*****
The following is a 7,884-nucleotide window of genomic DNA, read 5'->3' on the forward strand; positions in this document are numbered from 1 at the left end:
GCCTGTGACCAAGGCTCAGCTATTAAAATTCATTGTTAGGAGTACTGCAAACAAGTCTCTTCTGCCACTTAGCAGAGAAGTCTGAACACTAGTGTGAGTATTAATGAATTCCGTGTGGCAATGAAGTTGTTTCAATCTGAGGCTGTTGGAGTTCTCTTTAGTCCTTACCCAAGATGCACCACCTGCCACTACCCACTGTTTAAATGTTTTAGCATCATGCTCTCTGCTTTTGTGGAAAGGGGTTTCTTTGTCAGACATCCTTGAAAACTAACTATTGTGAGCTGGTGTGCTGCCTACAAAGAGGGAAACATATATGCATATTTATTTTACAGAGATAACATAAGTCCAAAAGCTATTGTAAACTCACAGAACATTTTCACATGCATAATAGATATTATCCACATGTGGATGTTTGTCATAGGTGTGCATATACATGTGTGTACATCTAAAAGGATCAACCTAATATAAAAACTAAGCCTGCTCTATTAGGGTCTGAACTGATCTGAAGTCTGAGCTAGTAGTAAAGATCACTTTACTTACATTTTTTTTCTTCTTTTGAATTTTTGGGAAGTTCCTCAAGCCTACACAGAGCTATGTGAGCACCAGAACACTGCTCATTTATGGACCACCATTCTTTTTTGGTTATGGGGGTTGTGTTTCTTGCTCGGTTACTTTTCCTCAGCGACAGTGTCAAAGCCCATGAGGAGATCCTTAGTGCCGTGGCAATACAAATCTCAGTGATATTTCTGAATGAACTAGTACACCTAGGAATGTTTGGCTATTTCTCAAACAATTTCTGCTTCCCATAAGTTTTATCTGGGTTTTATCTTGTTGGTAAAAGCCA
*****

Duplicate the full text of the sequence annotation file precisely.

The following is a 7,884-nucleotide window of genomic DNA, read 5'->3' on the forward strand; positions in this document are numbered from 1 at the left end:
GCCTGTGACCAAGGCTCAGCTATTAAAATTCATTGTTAGGAGTACTGCAAACAAGTCTCTTCTGCCACTTAGCAGAGAAGTCTGAACACTAGTGTGAGTATTAATGAATTCCGTGTGGCAATGAAGTTGTTTCAATCTGAGGCTGTTGGAGTTCTCTTTAGTCCTTACCCAAGATGCACCACCTGCCACTACCCACTGTTTAAATGTTTTAGCATCATGCTCTCTGCTTTTGTGGAAAGGGGTTTCTTTGTCAGACATCCTTGAAAACTAACTATTGTGAGCTGGTGTGCTGCCTACAAAGAGGGAAACATATATGCATATTTATTTTACAGAGATAACATAAGTCCAAAAGCTATTGTAAACTCACAGAACATTTTCACATGCATAATAGATATTATCCACATGTGGATGTTTGTCATAGGTGTGCATATACATGTGTGTACATCTAAAAGGATCAACCTAATATAAAAACTAAGCCTGCTCTATTAGGGTCTGAACTGATCTGAAGTCTGAGCTAGTAGTAAAGATCACTTTACTTACATTTTTTTTCTTCTTTTGAATTTTTGGGAAGTTCCTCAAGCCTACACAGAGCTATGTGAGCACCAGAACACTGCTCATTTATGGACCACCATTCTTTTTTGGTTATGGGGGTTGTGTTTCTTGCTCGGTTACTTTTCCTCAGCGACAGTGTCAAAGCCCATGAGGAGATCCTTAGTGCCGTGGCAATACAAATCTCAGTGATATTTCTGAATGAACTAGTACACCTAGGAATGTTTGGCTATTTCTCAAACAATTTCTGCTTCCCATAAGTTTTATCTGGGTTTTATCTTGTTGGTAAAAGCCA